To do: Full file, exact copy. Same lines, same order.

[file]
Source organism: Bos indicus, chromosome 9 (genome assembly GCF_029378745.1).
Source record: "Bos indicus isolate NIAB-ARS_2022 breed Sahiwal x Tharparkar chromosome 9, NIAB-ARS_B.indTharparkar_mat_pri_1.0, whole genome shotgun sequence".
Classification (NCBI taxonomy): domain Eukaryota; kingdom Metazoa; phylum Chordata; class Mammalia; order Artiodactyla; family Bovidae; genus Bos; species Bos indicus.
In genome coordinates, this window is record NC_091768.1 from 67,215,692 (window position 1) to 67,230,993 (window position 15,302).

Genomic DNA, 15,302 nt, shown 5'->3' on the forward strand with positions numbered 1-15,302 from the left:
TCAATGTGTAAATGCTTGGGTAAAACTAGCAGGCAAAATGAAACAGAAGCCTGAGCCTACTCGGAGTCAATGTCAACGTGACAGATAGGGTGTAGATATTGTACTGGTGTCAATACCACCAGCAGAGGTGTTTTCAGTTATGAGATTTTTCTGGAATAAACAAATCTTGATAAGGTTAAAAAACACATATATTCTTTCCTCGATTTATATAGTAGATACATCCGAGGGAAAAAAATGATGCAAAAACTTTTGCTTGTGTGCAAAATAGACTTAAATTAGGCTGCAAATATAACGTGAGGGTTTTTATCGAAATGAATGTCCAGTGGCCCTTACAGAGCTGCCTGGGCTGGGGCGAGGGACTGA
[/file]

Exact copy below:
Source organism: Bos indicus, chromosome 9 (genome assembly GCF_029378745.1).
Source record: "Bos indicus isolate NIAB-ARS_2022 breed Sahiwal x Tharparkar chromosome 9, NIAB-ARS_B.indTharparkar_mat_pri_1.0, whole genome shotgun sequence".
Classification (NCBI taxonomy): domain Eukaryota; kingdom Metazoa; phylum Chordata; class Mammalia; order Artiodactyla; family Bovidae; genus Bos; species Bos indicus.
In genome coordinates, this window is record NC_091768.1 from 67,215,692 (window position 1) to 67,230,993 (window position 15,302).

Genomic DNA, 15,302 nt, shown 5'->3' on the forward strand with positions numbered 1-15,302 from the left:
TCAATGTGTAAATGCTTGGGTAAAACTAGCAGGCAAAATGAAACAGAAGCCTGAGCCTACTCGGAGTCAATGTCAACGTGACAGATAGGGTGTAGATATTGTACTGGTGTCAATACCACCAGCAGAGGTGTTTTCAGTTATGAGATTTTTCTGGAATAAACAAATCTTGATAAGGTTAAAAAACACATATATTCTTTCCTCGATTTATATAGTAGATACATCCGAGGGAAAAAAATGATGCAAAAACTTTTGCTTGTGTGCAAAATAGACTTAAATTAGGCTGCAAATATAACGTGAGGGTTTTTATCGAAATGAATGTCCAGTGGCCCTTACAGAGCTGCCTGGGCTGGGGCGAGGGACTGA